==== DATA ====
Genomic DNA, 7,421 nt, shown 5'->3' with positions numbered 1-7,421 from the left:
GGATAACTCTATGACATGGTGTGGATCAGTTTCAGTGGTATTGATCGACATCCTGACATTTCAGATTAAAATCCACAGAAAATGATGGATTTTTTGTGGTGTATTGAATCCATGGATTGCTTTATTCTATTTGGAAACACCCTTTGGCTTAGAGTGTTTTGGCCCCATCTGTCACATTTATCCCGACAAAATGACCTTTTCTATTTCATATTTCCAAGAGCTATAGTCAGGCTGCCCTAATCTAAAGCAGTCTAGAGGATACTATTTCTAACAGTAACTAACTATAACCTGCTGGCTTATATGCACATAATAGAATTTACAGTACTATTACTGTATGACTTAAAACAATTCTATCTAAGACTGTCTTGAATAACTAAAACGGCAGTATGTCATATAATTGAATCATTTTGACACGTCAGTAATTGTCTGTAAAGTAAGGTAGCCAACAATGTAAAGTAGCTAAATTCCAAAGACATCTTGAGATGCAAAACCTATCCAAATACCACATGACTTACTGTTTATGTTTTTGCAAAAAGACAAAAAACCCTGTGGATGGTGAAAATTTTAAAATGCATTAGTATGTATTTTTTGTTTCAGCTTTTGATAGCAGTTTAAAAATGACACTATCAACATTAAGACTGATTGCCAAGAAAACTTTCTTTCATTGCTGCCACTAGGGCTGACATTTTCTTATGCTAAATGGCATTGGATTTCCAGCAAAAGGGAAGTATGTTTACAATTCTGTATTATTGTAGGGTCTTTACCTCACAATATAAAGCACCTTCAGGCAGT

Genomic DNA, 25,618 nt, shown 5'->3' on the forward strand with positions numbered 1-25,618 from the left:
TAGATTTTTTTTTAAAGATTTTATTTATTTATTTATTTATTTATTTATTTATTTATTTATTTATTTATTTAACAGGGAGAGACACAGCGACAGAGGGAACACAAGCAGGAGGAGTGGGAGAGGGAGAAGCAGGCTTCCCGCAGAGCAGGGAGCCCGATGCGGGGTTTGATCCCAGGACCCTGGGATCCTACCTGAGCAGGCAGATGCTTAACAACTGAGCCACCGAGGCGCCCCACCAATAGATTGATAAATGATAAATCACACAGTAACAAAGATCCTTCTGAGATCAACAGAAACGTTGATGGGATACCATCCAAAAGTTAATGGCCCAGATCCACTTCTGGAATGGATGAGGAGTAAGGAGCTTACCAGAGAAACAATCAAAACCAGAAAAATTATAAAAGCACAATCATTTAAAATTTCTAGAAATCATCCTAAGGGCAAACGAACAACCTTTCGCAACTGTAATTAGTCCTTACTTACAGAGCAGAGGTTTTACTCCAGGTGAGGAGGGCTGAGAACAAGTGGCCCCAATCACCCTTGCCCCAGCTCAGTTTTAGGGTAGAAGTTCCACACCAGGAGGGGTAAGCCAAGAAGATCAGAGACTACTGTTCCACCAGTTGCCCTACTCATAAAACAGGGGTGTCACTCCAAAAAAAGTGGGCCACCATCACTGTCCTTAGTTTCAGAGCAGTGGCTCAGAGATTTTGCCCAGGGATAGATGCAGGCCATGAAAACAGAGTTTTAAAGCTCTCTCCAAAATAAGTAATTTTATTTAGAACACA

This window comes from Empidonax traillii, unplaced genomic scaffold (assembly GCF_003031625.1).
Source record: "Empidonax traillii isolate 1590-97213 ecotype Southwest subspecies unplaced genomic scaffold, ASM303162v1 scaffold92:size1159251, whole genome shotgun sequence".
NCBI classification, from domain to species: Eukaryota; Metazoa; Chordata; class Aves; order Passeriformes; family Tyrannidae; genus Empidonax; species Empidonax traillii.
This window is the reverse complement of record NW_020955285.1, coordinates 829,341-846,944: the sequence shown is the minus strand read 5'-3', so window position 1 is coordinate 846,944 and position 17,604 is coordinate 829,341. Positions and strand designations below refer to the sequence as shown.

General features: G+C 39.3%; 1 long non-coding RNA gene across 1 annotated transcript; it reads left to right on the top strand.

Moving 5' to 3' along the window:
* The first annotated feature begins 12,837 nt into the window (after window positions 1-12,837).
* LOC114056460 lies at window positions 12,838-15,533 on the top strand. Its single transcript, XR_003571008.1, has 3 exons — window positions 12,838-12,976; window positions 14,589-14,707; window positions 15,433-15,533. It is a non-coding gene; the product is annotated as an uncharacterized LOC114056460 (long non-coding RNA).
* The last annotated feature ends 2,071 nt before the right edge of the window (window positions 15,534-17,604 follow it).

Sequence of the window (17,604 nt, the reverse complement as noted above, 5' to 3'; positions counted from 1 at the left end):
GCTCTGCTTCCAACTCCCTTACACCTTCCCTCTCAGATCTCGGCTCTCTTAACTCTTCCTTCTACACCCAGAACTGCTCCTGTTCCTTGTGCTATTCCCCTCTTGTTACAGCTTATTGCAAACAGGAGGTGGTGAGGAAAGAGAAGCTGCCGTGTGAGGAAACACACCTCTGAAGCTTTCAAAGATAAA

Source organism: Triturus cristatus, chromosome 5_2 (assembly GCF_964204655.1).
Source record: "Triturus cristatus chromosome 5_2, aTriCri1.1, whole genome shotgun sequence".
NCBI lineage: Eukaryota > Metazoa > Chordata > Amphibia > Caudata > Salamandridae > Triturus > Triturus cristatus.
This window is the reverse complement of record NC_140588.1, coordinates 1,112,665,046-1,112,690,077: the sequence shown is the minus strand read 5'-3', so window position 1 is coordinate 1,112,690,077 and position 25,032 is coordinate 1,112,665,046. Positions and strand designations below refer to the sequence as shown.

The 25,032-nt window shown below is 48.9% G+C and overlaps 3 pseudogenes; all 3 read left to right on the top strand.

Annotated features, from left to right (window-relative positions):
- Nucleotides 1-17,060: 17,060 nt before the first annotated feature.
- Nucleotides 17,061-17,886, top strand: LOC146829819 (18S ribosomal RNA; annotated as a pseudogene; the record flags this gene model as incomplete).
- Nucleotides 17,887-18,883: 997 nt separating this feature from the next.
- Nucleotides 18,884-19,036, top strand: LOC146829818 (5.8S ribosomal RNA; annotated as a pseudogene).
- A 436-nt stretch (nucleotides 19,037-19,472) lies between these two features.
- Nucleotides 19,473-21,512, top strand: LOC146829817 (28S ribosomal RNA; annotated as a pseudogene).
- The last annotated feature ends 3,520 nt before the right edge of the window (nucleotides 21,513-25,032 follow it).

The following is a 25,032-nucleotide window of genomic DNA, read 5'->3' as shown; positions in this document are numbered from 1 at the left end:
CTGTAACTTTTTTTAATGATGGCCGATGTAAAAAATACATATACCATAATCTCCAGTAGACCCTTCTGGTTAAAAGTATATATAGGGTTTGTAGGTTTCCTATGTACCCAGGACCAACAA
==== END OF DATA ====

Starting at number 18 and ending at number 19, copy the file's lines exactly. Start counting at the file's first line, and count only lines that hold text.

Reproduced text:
NCBI lineage: Eukaryota > Metazoa > Chordata > Amphibia > Caudata > Salamandridae > Triturus > Triturus cristatus.
This window is the reverse complement of record NC_140588.1, coordinates 1,112,665,046-1,112,690,077: the sequence shown is the minus strand read 5'-3', so window position 1 is coordinate 1,112,690,077 and position 25,032 is coordinate 1,112,665,046. Positions and strand designations below refer to the sequence as shown.